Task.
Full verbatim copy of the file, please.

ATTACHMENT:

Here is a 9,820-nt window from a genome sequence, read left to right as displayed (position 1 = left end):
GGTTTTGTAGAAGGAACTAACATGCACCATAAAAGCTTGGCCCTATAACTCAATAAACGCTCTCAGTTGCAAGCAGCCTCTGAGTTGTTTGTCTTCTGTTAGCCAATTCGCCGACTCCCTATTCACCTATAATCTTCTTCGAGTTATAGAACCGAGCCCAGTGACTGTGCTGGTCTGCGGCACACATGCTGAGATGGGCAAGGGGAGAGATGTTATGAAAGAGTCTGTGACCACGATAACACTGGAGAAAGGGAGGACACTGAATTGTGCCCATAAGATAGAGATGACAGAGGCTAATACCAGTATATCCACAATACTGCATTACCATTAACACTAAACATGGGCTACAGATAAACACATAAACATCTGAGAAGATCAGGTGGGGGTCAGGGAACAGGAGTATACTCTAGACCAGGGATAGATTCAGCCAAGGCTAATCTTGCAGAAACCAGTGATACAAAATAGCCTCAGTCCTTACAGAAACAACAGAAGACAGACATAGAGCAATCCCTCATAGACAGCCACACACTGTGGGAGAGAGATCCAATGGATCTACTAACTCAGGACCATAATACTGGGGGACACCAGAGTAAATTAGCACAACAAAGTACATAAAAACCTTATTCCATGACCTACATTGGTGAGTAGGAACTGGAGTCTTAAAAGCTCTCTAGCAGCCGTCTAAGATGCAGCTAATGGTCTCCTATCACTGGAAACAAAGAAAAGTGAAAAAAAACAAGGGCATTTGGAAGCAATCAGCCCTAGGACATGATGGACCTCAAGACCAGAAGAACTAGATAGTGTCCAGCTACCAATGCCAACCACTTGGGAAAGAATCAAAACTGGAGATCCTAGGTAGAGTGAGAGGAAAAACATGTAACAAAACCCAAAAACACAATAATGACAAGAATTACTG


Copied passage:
Here is a 9,820-nt window from a genome sequence, read left to right as displayed (position 1 = left end):
GGTTTTGTAGAAGGAACTAACATGCACCATAAAAGCTTGGCCCTATAACTCAATAAACGCTCTCAGTTGCAAGCAGCCTCTGAGTTGTTTGTCTTCTGTTAGCCAATTCGCCGACTCCCTATTCACCTATAATCTTCTTCGAGTTATAGAACCGAGCCCAGTGACTGTGCTGGTCTGCGGCACACATGCTGAGATGGGCAAGGGGAGAGATGTTATGAAAGAGTCTGTGACCACGATAACACTGGAGAAAGGGAGGACACTGAATTGTGCCCATAAGATAGAGATGACAGAGGCTAATACCAGTATATCCACAATACTGCATTACCATTAACACTAAACATGGGCTACAGATAAACACATAAACATCTGAGAAGATCAGGTGGGGGTCAGGGAACAGGAGTATACTCTAGACCAGGGATAGATTCAGCCAAGGCTAATCTTGCAGAAACCAGTGATACAAAATAGCCTCAGTCCTTACAGAAACAACAGAAGACAGACATAGAGCAATCCCTCATAGACAGCCACACACTGTGGGAGAGAGATCCAATGGATCTACTAACTCAGGACCATAATACTGGGGGACACCAGAGTAAATTAGCACAACAAAGTACATAAAAACCTTATTCCATGACCTACATTGGTGAGTAGGAACTGGAGTCTTAAAAGCTCTCTAGCAGCCGTCTAAGATGCAGCTAATGGTCTCCTATCACTGGAAACAAAGAAAAGTGAAAAAAAACAAGGGCATTTGGAAGCAATCAGCCCTAGGACATGATGGACCTCAAGACCAGAAGAACTAGATAGTGTCCAGCTACCAATGCCAACCACTTGGGAAAGAATCAAAACTGGAGATCCTAGGTAGAGTGAGAGGAAAAACATGTAACAAAACCCAAAAACACAATAATGACAAGAATTACTG